Genesis 27:44 MEANING

Genesis 27:44
(44) A few days.--Like Esau (Genesis 27:41), Rebekah expected that Isaac's end was near. Really Jacob was absent for forty years, and while Isaac lived to see him return, Rebekah saw him again no more. Yet this was better than for Esau to slay him, and then, like another Cain, to be banished far away.

27:41-46 Esau bore malice to Jacob on account of the blessing he had obtained. Thus he went in the way of Cain, who slew his brother, because he gained that acceptance with God of which he had rendered himself unworthy. Esau aimed to prevent Jacob or his seed from having the dominion, by taking away his life. Men may fret at God's counsels, but cannot change them. To prevent mischief, Rebekah warned Jacob of his danger, and advised him to withdraw for his safety. We must not presume too far upon the wisdom and resolution, even of the most hopeful and promising children; but care must be taken to keep them out of the way of evil. When reading this chapter, we should not fail to observe, that we must not follow even the best of men further than they act according to the law of God. We must not do evil that good may come. And though God overruled the bad actions recorded in this chapter, to fulfil his purposes, yet we see his judgment of them, in the painful consequences to all the parties concerned. It was the peculiar privilege and advantage of Jacob to convey these spiritual blessings to all nations. The Christ, the Saviour of the world, was to be born of some one family; and Jacob's was preferred to Esau's, out of the good pleasure of Almighty God, who is certainly the best judge of what is fit, and has an undoubted right to dispense his favours as he sees proper, Ro 9:12-15.And tarry with him a few days,.... Which Aben Ezra interprets a few years; rather, as Hiscuni, one year; perhaps it may be better should it be said one or two years; but instead of so short a time Jacob stayed there twenty years, and perhaps Rebekah never saw him anymore, being dead before he returned; after this account, no more mention is made of her:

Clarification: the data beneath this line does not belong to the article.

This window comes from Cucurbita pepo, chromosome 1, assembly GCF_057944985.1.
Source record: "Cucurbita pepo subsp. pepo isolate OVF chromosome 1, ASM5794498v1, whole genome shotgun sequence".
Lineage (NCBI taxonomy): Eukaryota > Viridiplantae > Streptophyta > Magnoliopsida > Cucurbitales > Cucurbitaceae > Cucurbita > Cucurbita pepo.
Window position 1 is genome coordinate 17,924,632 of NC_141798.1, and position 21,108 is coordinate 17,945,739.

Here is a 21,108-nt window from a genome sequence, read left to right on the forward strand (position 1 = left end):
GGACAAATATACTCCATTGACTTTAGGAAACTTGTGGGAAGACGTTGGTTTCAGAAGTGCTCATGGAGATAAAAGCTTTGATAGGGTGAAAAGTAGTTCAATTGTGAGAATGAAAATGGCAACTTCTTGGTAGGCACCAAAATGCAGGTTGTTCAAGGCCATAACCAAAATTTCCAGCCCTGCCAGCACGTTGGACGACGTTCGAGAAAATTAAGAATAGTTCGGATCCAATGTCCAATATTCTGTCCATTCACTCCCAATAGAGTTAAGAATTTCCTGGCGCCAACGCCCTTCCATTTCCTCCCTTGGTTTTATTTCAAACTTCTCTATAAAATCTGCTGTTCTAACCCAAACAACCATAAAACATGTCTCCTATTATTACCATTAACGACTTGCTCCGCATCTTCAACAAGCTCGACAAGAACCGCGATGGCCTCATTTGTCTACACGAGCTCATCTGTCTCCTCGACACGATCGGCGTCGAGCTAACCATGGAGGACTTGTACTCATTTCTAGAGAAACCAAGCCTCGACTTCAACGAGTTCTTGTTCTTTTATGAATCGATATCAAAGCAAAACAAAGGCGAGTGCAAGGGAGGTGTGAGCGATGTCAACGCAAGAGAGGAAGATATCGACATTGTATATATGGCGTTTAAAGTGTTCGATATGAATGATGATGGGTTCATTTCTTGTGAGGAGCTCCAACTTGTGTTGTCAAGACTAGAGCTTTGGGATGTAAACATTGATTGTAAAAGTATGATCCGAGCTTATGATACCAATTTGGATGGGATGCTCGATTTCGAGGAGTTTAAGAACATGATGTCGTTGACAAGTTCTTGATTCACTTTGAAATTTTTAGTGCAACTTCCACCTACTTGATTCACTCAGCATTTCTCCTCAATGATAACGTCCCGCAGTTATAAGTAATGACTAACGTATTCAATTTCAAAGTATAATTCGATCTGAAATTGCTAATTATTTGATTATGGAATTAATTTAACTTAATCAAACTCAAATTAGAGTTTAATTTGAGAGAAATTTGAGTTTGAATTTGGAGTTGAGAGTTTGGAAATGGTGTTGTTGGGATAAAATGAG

until thy brother's fury turn away; which she hoped would abate, subside, and be entirely gone in process of time, and especially when the object of it was out of sight, and so it might be thought would be out of mind.

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